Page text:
Sunlight filters through the tall windows at Fuell Cafe, illuminating warm orange walls, tall chairs docked at counters, and glass cases showcasing a variety of treats and beverages. Head chef and owner Alessandro Casalena works with fresh-baked ciabatta, nine-grain bread, and locally sourced and sustainable meats, cheeses, and vegetables, creating such masterpieces as a dijon tuna sandwich and a signature chicken-curry wrap. He can alter menu items to accommodate allergies, dietary needs, or phobias of tomato slices shaped like presidents.
Larsen’s Bakery has been family run for more than 40 years and crafts all of its goods from natural ingredients with no preservatives. Discover what they're famous for and try a kringle, a traditional ring-shaped Danish delicacy formed in a three-day process—flaky, topped with white icing, and filled with fresh fruit, nuts, or seasonal ingredients ($7.50 each).
In 1988, Auntie Anne's founders Anne and Jonas Beiler purchased a Pennsylvania farmers'-market stand, where they experimented with dough until they created a pretzel that seemed to strike the perfect chord with their customers. Today, at their more than 1,350 locations worldwide, the pretzel makers still hand roll the original recipe but have added to the menu with inventive options such as the eight signature dipping sauces. The team constantly explores new uses for the pretzel dough, such as wrapping it around hot dogs and slicing it into bite-size nuggets. To transform the snack into a meal, they accompany it with specialty drinks, including frozen-lemonade desserts.
When not twisting dough, Auntie Anne's team partners with the national charitable organization Alex’s Lemonade Stand Foundation, which raises funds to fight childhood cancer. Auntie Anne's also reaches out to the community through fundraising opportunities.
Tired of all the “stuff” buried in his basement and attic, Chuck Niles created a forum for neighbors and friends to swap their unused belongings with one another. Since its foundation in the late 1950s, Niles's forum has grown into a 40-acre farmer’s and flea market known as the 7 Mile Fair. Chuck's son Scott has since taken over operations, and the fair has expanded into both an indoor and outdoor space for vendors to sell everything from electronics and clothing to locally grown produce and real Wisconsin cheese. Shoppers can pick-up “As-Seen-on-TV” products, auto parts, and gift baskets every weekend of year—rain or shine—before strolling into one of several restaurants on the grounds, including the same coffee and donut shop that once fed Chuck and his pals.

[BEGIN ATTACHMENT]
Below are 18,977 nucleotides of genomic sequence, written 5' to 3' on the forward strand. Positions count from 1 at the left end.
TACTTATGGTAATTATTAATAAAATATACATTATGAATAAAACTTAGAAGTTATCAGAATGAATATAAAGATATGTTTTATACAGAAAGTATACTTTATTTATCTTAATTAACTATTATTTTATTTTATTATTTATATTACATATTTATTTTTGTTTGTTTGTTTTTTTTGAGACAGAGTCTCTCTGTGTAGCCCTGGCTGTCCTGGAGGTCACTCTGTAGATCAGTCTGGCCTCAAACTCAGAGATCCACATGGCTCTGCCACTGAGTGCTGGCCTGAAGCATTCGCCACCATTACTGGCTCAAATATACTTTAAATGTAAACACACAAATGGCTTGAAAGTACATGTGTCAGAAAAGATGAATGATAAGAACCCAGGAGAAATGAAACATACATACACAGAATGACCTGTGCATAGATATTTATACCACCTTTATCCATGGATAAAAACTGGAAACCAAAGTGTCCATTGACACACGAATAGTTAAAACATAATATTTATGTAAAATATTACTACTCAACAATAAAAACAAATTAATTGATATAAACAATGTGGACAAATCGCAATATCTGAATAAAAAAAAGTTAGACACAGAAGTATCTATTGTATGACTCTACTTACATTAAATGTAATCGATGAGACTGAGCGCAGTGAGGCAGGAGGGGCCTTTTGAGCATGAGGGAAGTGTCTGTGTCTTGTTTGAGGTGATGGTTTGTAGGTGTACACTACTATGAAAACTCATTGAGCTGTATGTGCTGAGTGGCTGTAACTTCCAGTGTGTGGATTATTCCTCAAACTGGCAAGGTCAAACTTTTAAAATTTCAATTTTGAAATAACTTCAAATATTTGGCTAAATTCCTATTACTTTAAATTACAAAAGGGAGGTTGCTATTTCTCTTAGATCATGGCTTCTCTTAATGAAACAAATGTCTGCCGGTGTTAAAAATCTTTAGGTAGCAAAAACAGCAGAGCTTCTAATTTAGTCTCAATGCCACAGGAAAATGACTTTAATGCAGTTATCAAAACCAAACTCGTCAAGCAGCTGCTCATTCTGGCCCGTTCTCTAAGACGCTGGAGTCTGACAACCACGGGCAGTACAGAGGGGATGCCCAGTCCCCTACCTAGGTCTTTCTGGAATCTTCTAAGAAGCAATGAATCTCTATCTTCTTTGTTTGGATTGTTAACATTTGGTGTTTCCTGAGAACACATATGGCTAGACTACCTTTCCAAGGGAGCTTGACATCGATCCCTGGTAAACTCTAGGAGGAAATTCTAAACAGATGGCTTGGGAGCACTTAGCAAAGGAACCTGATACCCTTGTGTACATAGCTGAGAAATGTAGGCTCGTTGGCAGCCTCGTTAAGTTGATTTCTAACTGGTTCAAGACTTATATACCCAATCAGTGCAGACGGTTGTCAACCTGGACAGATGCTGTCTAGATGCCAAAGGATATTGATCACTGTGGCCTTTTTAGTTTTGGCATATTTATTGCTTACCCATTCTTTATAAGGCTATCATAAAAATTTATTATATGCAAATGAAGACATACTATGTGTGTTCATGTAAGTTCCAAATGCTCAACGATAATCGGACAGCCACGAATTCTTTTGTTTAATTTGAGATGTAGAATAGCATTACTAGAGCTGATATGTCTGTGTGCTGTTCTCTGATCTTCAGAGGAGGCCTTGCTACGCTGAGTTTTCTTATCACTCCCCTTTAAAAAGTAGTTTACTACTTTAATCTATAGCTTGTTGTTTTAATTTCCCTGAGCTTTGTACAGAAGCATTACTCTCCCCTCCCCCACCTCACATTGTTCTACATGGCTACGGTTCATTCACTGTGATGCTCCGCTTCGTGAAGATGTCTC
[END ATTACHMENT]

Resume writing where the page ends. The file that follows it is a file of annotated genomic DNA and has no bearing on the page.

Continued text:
Infini-tea's proprietors pour steaming pots of specialty teas, tisanes, and coffees, coupling them with the cuisine famed in Europe during traditional high-tea ceremonies. They possess a particular affinity for baking scones and make them from scratch each day, and also serve gourmet soups, fresh salads, and finger sandwiches—life's one opportunity to bite the hand that feeds you. Once guests are done, they can take a stroll by neighboring antique shops and quaint Antioch establishments.
Adi Mor opened the first Garden Fresh Market in 1980, selling fresh produce from a 1,000-square-foot lot in Skokie, which he would stock by taking 2 a.m. trips to Chicago's South Water market. Today, Garden Fresh Market sprawls over six suburban locations, where fresh produce from apples to zucchinis is still procured daily.
Grocery items range from fresh meat from Midwest famers to a wide selection of ethnic foods and national brands. The deli slices meats and cheeses both domestic and imported, and house-made seasonal salads and main courses make bringing dinner home easier than stealing it from a neighbor's windowsill. Many of the market's online recipes have even made it onto NBC5, giving its cooks their share of 15 minutes of fame.